It’s a bad day for my business. In Egypt, one of the country’s biggest comedians, Adel Imam, has been sentenced to three months in jail for defaming Islam. I’ll go further and say it’s a bad day for mankind.
What are comedians, but today’s modern version of the court jester? An age-old tradition, the jester was allowed by monarchs to crack wise about news, affairs of the kingdom and even the king himself, and do so mostly without punishment. The jester was a mirror held up to society and, more importantly, the aristocracy, using wit, humor and satire to expose those groups’ flaws and foibles. Jesters were arguably the Jon Stewarts of their day and therefore essential.
Try and envision a day where no one is allowed to say what is on their minds. Spooky, right? But that sort of idiocy is spreading at an alarming pace. This incident is just the tip of the iceberg. A couple of weeks ago, I upset a woman at a show who lodged a complaint that I shouldn’t be allowed to say whatever I wanted because doing so is “un-American.”
The Egyptian comedian’s crime, it seems, was that he played a corrupt businessman who tries to buy a diploma. Really? That puzzles me, because in a recent report, Egypt scored a 3.1 Corruption Perception Index score, where a CPI of 10.0 is very clean and 0.0 is highly corrupt. The government should have given the comedian some sort of award for documentary filmmaking.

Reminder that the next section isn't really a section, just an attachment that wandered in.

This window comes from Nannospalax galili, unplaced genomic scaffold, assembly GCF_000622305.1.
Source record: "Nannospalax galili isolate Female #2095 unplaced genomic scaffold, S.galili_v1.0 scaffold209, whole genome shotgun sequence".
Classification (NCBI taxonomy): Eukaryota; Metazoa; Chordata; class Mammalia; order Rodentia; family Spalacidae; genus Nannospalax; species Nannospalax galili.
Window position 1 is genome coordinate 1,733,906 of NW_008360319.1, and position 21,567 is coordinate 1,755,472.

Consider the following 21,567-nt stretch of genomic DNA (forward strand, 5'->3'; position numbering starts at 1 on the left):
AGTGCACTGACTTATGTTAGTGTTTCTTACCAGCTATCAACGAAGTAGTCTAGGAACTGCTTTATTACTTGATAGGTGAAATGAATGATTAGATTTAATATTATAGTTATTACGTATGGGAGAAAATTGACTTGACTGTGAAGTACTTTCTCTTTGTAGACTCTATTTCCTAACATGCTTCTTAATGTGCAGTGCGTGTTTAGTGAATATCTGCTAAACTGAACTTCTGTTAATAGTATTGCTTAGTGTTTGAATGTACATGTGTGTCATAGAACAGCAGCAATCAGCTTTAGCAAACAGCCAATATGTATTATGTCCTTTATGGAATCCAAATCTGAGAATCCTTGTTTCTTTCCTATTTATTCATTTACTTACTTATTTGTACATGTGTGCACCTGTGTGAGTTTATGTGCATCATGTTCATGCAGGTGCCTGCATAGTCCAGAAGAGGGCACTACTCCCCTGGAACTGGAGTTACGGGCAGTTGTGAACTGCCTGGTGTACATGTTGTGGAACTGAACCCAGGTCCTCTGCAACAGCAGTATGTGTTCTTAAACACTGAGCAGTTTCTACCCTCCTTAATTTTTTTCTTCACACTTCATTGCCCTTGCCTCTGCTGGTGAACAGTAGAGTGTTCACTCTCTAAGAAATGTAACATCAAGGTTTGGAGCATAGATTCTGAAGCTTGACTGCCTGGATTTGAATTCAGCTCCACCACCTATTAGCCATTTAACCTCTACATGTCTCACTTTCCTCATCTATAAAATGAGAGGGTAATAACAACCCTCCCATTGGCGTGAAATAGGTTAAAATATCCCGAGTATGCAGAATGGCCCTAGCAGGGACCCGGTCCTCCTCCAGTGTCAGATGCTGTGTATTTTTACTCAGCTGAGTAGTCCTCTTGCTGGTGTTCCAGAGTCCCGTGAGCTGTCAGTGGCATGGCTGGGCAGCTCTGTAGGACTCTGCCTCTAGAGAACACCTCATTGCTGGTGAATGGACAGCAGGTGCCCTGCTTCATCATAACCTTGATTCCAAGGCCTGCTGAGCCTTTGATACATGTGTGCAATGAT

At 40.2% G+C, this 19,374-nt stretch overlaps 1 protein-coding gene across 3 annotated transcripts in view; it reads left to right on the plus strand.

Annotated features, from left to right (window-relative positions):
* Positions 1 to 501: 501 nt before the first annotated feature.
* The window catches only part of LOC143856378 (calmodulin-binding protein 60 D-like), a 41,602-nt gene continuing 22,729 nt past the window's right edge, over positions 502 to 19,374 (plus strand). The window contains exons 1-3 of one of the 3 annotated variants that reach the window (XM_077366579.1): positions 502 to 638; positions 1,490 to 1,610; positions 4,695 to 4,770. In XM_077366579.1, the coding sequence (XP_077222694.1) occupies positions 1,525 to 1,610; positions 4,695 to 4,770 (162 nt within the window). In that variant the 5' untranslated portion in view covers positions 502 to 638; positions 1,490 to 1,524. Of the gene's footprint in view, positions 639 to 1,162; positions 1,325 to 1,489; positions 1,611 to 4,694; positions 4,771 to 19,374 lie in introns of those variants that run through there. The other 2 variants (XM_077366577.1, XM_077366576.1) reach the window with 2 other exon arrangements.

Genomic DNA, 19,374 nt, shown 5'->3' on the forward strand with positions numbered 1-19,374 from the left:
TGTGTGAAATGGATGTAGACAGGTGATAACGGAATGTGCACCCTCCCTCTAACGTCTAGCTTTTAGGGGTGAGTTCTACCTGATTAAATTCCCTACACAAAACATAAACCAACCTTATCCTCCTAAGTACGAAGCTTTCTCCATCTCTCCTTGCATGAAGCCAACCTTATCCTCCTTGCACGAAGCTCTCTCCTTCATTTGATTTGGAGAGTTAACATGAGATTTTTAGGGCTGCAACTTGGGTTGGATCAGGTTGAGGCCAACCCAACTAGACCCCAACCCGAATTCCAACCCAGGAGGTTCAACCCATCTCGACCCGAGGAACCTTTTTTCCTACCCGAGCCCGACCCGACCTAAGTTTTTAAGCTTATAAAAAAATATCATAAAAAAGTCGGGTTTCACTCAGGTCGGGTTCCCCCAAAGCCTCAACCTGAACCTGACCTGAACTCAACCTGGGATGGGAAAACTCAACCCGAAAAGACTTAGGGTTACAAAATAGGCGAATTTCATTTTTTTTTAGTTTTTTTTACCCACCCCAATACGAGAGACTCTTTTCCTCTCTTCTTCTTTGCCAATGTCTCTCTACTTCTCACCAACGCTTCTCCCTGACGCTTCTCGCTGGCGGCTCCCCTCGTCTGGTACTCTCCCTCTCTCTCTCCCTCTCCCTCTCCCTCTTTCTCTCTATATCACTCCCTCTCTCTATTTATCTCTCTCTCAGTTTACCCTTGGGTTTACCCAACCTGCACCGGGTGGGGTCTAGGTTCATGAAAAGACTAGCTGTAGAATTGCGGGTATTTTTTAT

Egypt should treat their comedians better. After all, isn’t Egypt the birthplace of the oldest known comedian on record? I’m talking about the Sphinx. I’m sure you’ve heard about the Riddle of the Sphinx. In Greek mythology, the Sphinx guarded the entrance to Thebes by asking travelers a riddle and strangling, then eating, those unable to answer the riddle. It’s quite possibly the origin of the comedy phrase “I killed tonight!” Then as the myth goes, some motherfucker named Oedipus came by and solved the riddle, after which the Sphinx flung herself off a cliff. Clearly, it’s also the origin of the comedy phrase, “I died tonight.” Female comedians can thank the Sphinx for beginning the erroneous perception about comediennes being unfunny.
Like all things in the Western world, the Sphinx was appropriated from elsewhere, this time from Africa.
The most interesting detail about the Sphinx is the method in which she killed those unable to answer her riddles: strangulation. “Sphinx” derives from the Greek verb meaning “to squeeze,” as does the word “sphincter.” It’s fitting then that the Egyptian government’s puckering butt holes regarding freedom of speech as it pertains to comedians is at the center of this whole episode.
So Egypt, unclench your sphincters and free your jester! The tense situation in your country, and the rest of the world, could do with some levity.
Related reading: Things That Look Like Buttholes.